Like eating more fruits and vegetables, reading more books is often a goal that parents have for their kids. There are innumerable benefits to reading early, often, and in varying genres–they learn how to see things from other people’s points of view, they develop their imaginations, they learn moral lessons, they learn facts, they increase their ability to read and write the English language effectively, they can fight boredom and increase attention spans, etc… I am a big fan of reading books and I believe that one of the most important things I can do as a parent is to help my kids love to read.
Because I am such a book pusher, I usually buy books as gifts for birthdays and other holidays. I was looking for a book for my niece’s birthday gift and the nice bookseller lady who reads all the kids books suggested that I should get her The Tail of Emily Windsnap by Liz Kessler. It is a book for girls around 8-12 about a girl who discovers that she is a mermaid. I thought she might enjoy it, so I got it for her and she liked it a lot. I got her the next book in the series for the next gift-buying occasion, and she liked that one too.
The other day I found a copy at the library used book sale, so I bought it thinking that my daughters might like to read it when they get older. Over the weekend I decided to read it just to see why my niece enjoyed it and to relive my youth a little, since I wish I had read more children’s books as a child. Well, it is no Harry Potter, which is liked as much by adults as kids, I think, but I see why little girls enjoy it. As a religious parent, I didn’t have any concerns with it until the very end. The main character is on trial and has to defend herself and her parents in hopes of being freed. Her mother is a human and her dad is a merman. They fell in love and it is against the law of Neptune to marry each other. She pops off to Neptune, the GOD, saying, “You can’t make people stop loving each other just because a law says it’s wrong,” and later, “he wants us imprisoned because of laws that were written centuries ago. Things have changed. Humans aren’t all bad, you know.” *spoiler alert* Of course, Neptune relents in the end and there is a happy ending. My problem with this is that here is another example of children disregarding authority and overturning it because it doesn’t please them or they don’t agree with it. Children need more examples where the wisdom of the authority figures is proven good and true. As a Christian, I know that there have been injustices that needed to be rectified in the past, but there are also eternal laws that are true and good for all people and times and should be defended. Children’s literature should reflect both these realities in order for the child to see the wider picture, in my opinion. More problematic for me is the thinly veiled argument for homosexual marriage. It probably wouldn’t be perceived by the child, but it is plain as day to any adult, and I worry that seeds are being planted that will later grow into a weed in my child’s mind.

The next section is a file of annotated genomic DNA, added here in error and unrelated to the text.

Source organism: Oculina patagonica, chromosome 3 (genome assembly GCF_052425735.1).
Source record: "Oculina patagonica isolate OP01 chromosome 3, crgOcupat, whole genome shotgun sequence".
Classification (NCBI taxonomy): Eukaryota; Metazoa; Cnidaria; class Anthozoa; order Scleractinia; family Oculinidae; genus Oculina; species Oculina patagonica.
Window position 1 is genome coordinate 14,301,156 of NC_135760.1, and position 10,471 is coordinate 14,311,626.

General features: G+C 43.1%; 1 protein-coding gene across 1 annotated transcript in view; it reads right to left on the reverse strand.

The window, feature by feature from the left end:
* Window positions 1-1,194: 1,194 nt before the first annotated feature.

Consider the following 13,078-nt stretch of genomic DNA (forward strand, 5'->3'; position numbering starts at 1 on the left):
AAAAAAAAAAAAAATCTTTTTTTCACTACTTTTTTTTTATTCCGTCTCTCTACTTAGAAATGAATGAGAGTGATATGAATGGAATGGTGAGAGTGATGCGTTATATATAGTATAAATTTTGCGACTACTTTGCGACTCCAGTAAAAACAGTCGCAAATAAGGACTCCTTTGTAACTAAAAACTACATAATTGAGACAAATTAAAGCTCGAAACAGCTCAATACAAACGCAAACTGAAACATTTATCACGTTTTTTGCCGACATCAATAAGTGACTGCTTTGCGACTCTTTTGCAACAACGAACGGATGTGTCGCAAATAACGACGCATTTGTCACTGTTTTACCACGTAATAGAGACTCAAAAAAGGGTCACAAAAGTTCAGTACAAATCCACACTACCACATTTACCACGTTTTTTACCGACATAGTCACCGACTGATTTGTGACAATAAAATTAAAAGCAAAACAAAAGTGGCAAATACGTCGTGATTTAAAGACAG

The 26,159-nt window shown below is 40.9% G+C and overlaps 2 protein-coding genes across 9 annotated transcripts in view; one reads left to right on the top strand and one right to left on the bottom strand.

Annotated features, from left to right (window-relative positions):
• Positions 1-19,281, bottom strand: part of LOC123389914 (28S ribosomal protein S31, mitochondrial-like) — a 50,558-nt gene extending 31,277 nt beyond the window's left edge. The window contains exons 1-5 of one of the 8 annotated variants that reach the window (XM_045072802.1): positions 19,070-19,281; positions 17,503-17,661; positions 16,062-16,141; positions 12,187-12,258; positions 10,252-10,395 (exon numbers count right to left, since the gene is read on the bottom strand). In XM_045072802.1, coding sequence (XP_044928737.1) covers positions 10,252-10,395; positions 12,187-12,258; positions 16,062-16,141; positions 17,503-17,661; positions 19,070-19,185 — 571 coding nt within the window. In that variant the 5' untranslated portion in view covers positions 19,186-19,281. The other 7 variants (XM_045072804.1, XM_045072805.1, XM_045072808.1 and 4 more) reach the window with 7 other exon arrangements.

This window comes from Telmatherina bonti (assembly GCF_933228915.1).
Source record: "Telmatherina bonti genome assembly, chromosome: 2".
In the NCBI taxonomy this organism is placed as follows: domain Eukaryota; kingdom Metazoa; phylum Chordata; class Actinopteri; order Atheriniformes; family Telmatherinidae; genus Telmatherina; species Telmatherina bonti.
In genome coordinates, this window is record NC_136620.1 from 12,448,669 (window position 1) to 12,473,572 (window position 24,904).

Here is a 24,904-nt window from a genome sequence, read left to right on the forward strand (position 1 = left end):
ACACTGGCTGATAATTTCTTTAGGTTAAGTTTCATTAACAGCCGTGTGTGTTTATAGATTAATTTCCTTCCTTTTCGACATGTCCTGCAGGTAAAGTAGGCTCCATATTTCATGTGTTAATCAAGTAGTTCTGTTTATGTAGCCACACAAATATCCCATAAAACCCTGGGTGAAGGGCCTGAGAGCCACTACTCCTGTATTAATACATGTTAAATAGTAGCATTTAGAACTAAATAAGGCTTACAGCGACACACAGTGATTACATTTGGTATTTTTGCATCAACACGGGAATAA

How do we protect our children from these unwanted lessons in the books our children are exposed to?
Of course, it is not feasible to read all books in advance of my children reading them. I don’t want to censor and make something into forbidden fruit. I also think that it is good to come across ideas that you don’t agree with so you can better understand your own and the other perspective.
The books written before the 1960’s probably contain less questioning of authority and ideas from the sexual revolution. Maybe encourage more of those.
Read lots of good quality and spiritually edifying books with your child to help form their taste for good literature.
Seek out recommendations from trusted sources like Honey For a Child’s Heart by Gladys Hunt–a children’s book list compiled by a Christian woman.
If there is a book you are not sure of and your child really wants to read it, perhaps it could be a read aloud. If you come to any troubling spots, you and your child can discuss the topic and it can be a chance to teach the faith.
If you can’t read it with them and you don’t know what surprises it might contain, you could always ask the child to narrate to you what was read that day in the book. That way he gets practice thinking about and summarizing what he read, and you get a chance to hear about the story and guide them in their thinking about any questionable things. If it is too upsetting, then of course, you have the ability to help them discontinue that one and choose another book at that time.
Unfortunately, we cannot assume that every book out there is edifying for our kids to be reading–in fact, if it is popular and recently published, it is probably better to suspect it and check it out before allowing our younger kids free access to them. Vladimir Lenin said, “Give me four years to teach the children and the seed I have sown will never be uprooted.” We have to be careful and selective about who gets access to teach our children. Books are our teachers and we must read them critically. While children are still learning what is right and wrong and how to think critically, we need to protect them.